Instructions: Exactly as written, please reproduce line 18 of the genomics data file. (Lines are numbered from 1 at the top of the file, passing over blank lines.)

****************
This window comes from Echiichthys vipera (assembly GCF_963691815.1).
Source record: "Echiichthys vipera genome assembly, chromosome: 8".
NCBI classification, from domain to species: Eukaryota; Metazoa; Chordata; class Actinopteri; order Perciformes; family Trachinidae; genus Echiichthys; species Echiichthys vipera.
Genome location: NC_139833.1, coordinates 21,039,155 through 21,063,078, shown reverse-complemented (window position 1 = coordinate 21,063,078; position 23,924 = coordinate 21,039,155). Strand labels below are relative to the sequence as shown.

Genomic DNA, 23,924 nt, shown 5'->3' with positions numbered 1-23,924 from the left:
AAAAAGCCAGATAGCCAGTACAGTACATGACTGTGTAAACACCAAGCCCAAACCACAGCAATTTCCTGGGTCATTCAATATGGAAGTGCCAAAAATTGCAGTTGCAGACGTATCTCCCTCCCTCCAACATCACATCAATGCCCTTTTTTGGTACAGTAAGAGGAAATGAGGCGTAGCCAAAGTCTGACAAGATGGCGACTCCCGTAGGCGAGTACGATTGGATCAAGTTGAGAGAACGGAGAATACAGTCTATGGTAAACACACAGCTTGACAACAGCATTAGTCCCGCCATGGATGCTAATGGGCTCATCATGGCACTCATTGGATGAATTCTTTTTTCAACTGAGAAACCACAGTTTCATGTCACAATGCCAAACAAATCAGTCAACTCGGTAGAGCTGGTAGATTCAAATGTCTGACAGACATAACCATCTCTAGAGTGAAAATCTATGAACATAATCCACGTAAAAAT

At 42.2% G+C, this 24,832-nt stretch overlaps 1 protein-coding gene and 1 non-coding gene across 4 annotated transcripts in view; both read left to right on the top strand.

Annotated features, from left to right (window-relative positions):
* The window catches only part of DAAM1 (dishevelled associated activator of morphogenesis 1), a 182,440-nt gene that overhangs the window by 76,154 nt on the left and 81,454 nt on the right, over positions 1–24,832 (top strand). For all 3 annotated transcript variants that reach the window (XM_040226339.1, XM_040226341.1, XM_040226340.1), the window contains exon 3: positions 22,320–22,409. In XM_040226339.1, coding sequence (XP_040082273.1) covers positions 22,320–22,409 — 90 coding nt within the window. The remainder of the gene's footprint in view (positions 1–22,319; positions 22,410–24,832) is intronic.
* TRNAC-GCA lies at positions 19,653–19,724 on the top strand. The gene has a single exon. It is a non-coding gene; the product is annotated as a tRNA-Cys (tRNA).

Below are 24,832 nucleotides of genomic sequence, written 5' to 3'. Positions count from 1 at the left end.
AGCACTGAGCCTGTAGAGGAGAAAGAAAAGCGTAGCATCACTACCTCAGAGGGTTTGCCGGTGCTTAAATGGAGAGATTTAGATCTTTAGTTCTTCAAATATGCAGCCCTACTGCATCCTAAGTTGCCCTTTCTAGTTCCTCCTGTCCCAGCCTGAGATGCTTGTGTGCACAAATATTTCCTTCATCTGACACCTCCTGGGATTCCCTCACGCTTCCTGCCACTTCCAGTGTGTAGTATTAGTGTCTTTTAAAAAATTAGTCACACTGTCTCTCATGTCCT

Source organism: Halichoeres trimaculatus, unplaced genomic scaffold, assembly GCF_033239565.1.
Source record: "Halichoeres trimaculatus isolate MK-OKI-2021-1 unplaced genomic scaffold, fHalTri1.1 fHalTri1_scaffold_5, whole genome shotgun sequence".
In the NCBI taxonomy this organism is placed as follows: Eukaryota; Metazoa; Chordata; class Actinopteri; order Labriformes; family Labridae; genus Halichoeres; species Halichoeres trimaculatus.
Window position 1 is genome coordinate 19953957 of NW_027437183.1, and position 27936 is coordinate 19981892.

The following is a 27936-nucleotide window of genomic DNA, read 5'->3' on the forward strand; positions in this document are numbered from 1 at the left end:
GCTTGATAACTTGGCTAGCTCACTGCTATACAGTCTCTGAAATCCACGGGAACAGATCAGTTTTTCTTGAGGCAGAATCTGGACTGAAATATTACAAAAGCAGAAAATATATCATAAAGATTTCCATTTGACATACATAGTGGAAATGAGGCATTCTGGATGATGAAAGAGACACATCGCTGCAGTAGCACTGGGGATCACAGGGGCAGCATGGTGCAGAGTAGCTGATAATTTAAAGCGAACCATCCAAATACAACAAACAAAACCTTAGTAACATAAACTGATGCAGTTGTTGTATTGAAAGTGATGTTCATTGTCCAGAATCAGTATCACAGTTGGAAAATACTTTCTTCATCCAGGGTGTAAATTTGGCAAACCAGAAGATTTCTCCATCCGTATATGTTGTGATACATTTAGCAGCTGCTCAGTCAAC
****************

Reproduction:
GCTTGATAACTTGGCTAGCTCACTGCTATACAGTCTCTGAAATCCACGGGAACAGATCAGTTTTTCTTGAGGCAGAATCTGGACTGAAATATTACAAAAGCAGAAAATATATCATAAAGATTTCCATTTGACATACATAGTGGAAATGAGGCATTCTGGATGATGAAAGAGACACATCGCTGCAGTAGCACTGGGGATCACAGGGGCAGCATGGTGCAGAGTAGCTGATAATTTAAAGCGAACCATCCAAATACAACAAACAAAACCTTAGTAACATAAACTGATGCAGTTGTTGTATTGAAAGTGATGTTCATTGTCCAGAATCAGTATCACAGTTGGAAAATACTTTCTTCATCCAGGGTGTAAATTTGGCAAACCAGAAGATTTCTCCATCCGTATATGTTGTGATACATTTAGCAGCTGCTCAGTCAAC